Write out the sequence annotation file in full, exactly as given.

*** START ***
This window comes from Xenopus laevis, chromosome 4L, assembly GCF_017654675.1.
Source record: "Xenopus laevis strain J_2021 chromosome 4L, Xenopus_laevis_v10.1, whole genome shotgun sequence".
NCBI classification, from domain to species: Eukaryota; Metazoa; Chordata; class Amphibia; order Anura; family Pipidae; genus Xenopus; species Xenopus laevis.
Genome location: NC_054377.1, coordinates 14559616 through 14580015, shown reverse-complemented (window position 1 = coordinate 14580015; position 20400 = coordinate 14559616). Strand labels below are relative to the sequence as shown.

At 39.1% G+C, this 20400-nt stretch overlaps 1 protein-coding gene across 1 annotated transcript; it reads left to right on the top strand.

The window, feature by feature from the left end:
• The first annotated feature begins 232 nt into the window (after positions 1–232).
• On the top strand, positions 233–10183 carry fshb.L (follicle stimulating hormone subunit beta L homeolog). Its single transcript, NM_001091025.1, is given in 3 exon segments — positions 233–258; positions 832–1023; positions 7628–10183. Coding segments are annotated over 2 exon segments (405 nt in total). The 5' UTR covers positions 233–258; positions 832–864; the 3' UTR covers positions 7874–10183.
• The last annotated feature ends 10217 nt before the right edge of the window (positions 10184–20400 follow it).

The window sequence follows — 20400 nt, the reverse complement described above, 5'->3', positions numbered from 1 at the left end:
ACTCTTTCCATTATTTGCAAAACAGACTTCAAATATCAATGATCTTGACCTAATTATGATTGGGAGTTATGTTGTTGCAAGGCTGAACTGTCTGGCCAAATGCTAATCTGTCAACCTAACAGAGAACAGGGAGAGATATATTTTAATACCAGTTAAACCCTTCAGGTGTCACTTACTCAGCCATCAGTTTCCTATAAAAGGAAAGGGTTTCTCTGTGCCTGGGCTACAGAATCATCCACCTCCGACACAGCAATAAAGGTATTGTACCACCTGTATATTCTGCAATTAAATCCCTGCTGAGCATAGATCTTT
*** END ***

This window comes from Xenopus laevis, chromosome 4L, assembly GCF_017654675.1.
Source record: "Xenopus laevis strain J_2021 chromosome 4L, Xenopus_laevis_v10.1, whole genome shotgun sequence".
NCBI classification, from domain to species: Eukaryota; Metazoa; Chordata; class Amphibia; order Anura; family Pipidae; genus Xenopus; species Xenopus laevis.
Genome location: NC_054377.1, coordinates 14559616 through 14580015, shown reverse-complemented (window position 1 = coordinate 14580015; position 20400 = coordinate 14559616). Strand labels below are relative to the sequence as shown.

At 39.1% G+C, this 20400-nt stretch overlaps 1 protein-coding gene across 1 annotated transcript; it reads left to right on the top strand.

The window, feature by feature from the left end:
• The first annotated feature begins 232 nt into the window (after positions 1–232).
• On the top strand, positions 233–10183 carry fshb.L (follicle stimulating hormone subunit beta L homeolog). Its single transcript, NM_001091025.1, is given in 3 exon segments — positions 233–258; positions 832–1023; positions 7628–10183. Coding segments are annotated over 2 exon segments (405 nt in total). The 5' UTR covers positions 233–258; positions 832–864; the 3' UTR covers positions 7874–10183.
• The last annotated feature ends 10217 nt before the right edge of the window (positions 10184–20400 follow it).

The window sequence follows — 20400 nt, the reverse complement described above, 5'->3', positions numbered from 1 at the left end:
ACTCTTTCCATTATTTGCAAAACAGACTTCAAATATCAATGATCTTGACCTAATTATGATTGGGAGTTATGTTGTTGCAAGGCTGAACTGTCTGGCCAAATGCTAATCTGTCAACCTAACAGAGAACAGGGAGAGATATATTTTAATACCAGTTAAACCCTTCAGGTGTCACTTACTCAGCCATCAGTTTCCTATAAAAGGAAAGGGTTTCTCTGTGCCTGGGCTACAGAATCATCCACCTCCGACACAGCAATAAAGGTATTGTACCACCTGTATATTCTGCAATTAAATCCCTGCTGAGCATAGATCTTT